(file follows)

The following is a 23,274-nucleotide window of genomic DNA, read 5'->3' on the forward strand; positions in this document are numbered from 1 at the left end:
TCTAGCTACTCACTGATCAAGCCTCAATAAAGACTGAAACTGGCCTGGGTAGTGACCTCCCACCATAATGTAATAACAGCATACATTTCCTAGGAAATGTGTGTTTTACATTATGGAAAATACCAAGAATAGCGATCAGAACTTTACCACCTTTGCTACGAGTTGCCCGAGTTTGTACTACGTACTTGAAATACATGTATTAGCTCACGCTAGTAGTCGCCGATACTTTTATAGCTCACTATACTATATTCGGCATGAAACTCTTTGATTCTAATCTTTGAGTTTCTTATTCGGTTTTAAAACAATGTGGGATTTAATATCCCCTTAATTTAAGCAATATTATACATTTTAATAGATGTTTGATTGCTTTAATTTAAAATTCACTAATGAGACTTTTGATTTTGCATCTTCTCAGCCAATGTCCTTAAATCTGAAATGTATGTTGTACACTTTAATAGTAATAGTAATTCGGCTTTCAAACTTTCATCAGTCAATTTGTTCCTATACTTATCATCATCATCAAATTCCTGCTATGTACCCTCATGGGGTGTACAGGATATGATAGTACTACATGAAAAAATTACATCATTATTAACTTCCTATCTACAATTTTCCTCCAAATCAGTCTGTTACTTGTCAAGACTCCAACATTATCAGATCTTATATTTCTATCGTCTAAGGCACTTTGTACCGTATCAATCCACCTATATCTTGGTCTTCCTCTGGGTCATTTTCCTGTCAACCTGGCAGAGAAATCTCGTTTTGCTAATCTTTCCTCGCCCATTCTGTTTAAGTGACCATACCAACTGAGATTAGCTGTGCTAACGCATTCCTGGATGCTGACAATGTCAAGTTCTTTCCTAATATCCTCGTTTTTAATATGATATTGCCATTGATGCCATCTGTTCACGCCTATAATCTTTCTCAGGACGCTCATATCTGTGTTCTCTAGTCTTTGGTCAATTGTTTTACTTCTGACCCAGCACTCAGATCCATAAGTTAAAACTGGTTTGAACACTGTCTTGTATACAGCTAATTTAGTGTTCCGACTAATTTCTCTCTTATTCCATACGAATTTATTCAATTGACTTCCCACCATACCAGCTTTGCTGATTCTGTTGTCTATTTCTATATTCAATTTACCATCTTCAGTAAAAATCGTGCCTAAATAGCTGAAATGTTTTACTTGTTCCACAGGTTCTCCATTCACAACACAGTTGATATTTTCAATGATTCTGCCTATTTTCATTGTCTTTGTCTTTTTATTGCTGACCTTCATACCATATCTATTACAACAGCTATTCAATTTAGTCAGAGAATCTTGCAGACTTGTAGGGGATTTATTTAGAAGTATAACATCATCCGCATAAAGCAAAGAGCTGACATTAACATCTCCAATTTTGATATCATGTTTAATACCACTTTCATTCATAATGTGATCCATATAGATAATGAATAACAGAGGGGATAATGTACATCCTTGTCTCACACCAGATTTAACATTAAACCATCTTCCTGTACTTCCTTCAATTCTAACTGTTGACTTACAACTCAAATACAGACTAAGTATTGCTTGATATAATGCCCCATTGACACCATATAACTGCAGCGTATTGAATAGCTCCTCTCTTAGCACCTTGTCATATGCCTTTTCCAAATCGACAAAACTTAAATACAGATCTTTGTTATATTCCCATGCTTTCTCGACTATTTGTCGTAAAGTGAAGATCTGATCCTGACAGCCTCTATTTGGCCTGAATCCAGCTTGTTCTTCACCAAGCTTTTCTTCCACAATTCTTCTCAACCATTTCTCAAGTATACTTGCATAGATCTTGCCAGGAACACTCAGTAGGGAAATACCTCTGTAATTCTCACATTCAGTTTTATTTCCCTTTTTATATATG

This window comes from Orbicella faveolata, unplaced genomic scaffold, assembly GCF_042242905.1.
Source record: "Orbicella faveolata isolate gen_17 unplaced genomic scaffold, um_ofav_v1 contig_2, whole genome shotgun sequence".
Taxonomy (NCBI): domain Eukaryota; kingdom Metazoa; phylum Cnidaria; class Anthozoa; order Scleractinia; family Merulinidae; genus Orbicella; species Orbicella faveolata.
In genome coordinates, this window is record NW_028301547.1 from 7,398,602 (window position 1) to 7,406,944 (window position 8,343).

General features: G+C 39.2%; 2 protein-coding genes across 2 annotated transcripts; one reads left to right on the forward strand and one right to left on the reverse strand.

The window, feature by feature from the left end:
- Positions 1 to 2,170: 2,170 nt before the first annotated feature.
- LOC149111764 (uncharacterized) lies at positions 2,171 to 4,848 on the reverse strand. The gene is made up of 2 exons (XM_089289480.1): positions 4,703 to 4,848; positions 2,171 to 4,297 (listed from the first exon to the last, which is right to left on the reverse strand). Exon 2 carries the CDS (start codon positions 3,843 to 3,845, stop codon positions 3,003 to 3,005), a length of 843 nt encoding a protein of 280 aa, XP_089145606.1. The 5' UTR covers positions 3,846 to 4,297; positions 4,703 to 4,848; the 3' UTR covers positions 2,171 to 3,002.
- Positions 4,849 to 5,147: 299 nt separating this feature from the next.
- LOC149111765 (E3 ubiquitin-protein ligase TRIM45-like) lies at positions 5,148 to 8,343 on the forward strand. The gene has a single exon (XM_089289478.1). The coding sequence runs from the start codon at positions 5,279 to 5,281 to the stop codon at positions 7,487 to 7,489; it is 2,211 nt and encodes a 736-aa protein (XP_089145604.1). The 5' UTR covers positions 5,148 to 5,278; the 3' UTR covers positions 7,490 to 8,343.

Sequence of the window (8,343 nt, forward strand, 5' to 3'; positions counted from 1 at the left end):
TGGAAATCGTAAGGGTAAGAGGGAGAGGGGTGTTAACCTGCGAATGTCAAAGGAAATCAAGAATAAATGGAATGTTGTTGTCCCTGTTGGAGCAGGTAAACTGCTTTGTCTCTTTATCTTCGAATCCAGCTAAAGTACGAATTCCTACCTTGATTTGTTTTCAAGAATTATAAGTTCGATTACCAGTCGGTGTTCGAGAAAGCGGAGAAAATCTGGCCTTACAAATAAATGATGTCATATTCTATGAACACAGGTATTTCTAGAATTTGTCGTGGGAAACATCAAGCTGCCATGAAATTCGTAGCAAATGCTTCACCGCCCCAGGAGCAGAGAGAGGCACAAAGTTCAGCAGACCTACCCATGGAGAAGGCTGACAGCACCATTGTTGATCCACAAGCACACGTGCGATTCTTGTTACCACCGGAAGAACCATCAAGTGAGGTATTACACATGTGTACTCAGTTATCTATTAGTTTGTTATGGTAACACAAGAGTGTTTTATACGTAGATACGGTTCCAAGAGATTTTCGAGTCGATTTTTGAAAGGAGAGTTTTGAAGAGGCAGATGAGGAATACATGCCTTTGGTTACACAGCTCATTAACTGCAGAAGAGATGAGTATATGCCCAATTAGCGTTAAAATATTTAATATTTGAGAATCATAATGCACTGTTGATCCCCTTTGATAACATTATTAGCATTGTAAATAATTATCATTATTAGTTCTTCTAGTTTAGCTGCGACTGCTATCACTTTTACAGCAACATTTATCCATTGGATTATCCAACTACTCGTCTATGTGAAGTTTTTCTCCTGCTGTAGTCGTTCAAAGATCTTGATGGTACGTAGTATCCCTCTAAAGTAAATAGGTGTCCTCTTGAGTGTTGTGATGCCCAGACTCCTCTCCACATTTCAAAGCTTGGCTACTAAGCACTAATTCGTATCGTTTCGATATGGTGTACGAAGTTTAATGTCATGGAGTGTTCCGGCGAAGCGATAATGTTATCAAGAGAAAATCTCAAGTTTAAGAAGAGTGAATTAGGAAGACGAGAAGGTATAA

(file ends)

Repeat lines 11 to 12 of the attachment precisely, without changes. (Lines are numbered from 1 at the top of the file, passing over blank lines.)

- Positions 4,849 to 5,147: 299 nt separating this feature from the next.
- LOC149111765 (E3 ubiquitin-protein ligase TRIM45-like) lies at positions 5,148 to 8,343 on the forward strand. The gene has a single exon (XM_089289478.1). The coding sequence runs from the start codon at positions 5,279 to 5,281 to the stop codon at positions 7,487 to 7,489; it is 2,211 nt and encodes a 736-aa protein (XP_089145604.1). The 5' UTR covers positions 5,148 to 5,278; the 3' UTR covers positions 7,490 to 8,343.